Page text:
The Granite Way

The Granite Way is an 11 mile long traffic-free path that stretches between Okehampton and Lydford. The surface is mainly rather good, save for a football-pitch length section roughly in the middle, where it becomes a narrow, unsurfaced track that can be a bit overgrown and muddy at times. The reason for this is that it crosses private land, and so becomes a permissive path, where the landowner didn't want it to be properly surfaced. 

Shortly after leaving Okehampton, the Granite Way crosses the A30, using a subway that is also used by farmers to herd cattle through. It is rare to encounter cattle being herded through, but using the underpass immediately after can be somewhat unpleasant!

Those are the only two negative points of the Granite Way, and the positives hugely outweigh any niggly details. Mainly flat, a rarity for this part of Devon, the Granite Way first runs alongside the tracks of the Dartmoor Railway, which runs between Okehampton station and Meldon quarry. In summer, you can often see steam trains going by. 

There is a rather good greasy-spoon type cafe at Okehampton station, run by the Dartmoor Railway, and there is a dining car restaurant at Meldon quarry, overlooking Meldon viaduct (which was built by Brunel). The dining car restaurant is open only at limited times, but the viewing platform is accessible even if it's closed, and is well worth a visit.

The views from the viaduct are great, too, so do linger for a while, if you can.

A while later, you will pass Bundu Camping and Caravan Park, which has access almost directly onto the Granite Way. Not signposted, but right outside the main entrance of Bundu, you will find the Prewley Moor Inn, where cold drinks are served, and toilets are available.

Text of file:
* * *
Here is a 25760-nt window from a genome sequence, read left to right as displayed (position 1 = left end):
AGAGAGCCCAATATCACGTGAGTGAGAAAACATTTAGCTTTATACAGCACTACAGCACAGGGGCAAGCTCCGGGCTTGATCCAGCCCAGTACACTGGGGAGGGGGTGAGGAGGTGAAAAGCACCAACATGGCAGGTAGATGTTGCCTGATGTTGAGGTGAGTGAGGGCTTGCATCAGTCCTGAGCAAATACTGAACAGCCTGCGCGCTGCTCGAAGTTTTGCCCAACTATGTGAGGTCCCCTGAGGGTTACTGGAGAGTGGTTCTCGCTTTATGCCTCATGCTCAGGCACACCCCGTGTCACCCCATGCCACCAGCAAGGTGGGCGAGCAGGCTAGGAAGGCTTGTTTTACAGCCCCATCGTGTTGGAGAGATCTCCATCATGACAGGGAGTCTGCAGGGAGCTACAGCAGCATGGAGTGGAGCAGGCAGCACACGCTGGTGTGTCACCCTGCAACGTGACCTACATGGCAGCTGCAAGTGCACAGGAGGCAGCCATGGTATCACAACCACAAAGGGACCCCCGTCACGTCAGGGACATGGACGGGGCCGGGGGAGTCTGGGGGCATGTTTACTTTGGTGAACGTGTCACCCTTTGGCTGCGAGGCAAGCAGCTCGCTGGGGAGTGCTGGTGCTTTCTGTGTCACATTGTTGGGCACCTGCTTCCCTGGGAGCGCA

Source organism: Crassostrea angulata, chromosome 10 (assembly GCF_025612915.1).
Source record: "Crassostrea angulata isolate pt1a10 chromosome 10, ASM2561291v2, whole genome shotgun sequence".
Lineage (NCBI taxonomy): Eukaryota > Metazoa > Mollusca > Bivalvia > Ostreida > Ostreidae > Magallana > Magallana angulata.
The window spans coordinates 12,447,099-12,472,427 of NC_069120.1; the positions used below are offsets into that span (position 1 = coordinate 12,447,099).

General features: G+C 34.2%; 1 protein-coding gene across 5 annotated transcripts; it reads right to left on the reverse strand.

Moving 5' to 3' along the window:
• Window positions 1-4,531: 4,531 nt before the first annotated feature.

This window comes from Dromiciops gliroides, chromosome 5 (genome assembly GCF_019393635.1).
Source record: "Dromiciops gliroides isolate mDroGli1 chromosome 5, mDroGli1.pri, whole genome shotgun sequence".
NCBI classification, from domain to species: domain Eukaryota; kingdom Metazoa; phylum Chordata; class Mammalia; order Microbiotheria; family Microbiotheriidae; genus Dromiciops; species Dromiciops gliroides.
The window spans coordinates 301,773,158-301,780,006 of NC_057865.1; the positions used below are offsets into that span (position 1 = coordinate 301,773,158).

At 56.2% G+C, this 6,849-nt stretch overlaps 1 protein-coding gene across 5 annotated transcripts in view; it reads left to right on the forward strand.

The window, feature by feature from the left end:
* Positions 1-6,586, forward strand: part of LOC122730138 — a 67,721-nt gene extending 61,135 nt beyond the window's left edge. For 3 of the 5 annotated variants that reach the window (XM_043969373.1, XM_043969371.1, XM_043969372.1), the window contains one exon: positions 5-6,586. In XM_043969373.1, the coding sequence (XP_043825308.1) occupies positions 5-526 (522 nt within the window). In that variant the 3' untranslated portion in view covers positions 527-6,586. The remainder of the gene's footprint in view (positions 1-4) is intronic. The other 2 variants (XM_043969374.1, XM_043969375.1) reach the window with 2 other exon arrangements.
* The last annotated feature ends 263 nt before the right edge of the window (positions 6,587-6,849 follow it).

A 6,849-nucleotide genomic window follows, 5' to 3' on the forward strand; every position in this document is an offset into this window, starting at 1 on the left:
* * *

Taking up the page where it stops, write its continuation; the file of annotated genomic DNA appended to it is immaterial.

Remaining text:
Very soon after, you will see the sign for Devon Cycle Hire, again with access pretty much directly onto the Granite Way. Even if you're not looking at hiring bikes, in case you have a mechanical issue with your bike, the friendly folk here would be happy to help.

A while further, you will see the church tower of the Church of St Thomas a Becket to your right. The church also has direct access to the Granite Way, and very often will be selling delicious cream teas to weary cyclists. Well worth a stop, if they're open and you have the time.

The short, unsurfaced track now lies ahead, but soon enough you'll be back onto a decent tarred surface, followed shortly afterwards by the Bears Lake viaduct. In years gone by, you would've had to exit the tarred path just after the viaduct, to follow a nasty track all the way to the busy A386, and then a diversion of several miles through Bridestow.

That's all changed, and all you need to do is carry on straight, along the new section of the Granite Way that passes under the A386. Where it meets Station Road, you need to cross. To your right, you will see several buildings. Now privately owned, that used to be the Bridestowe station in days gone by.

You will now be quite close to Lydford, which gained it's name from the river Lyd. When the track starts going uphill, by Lydford House B & B, you're almost in the village of Lydford. When you get to the road at the top, you've effectively reached the end of the Granite way. Turn right onto the road, and follow it past the primary school, the chapel and the village hall, to find the Castle Inn (named so after Lydford Castle) on your right.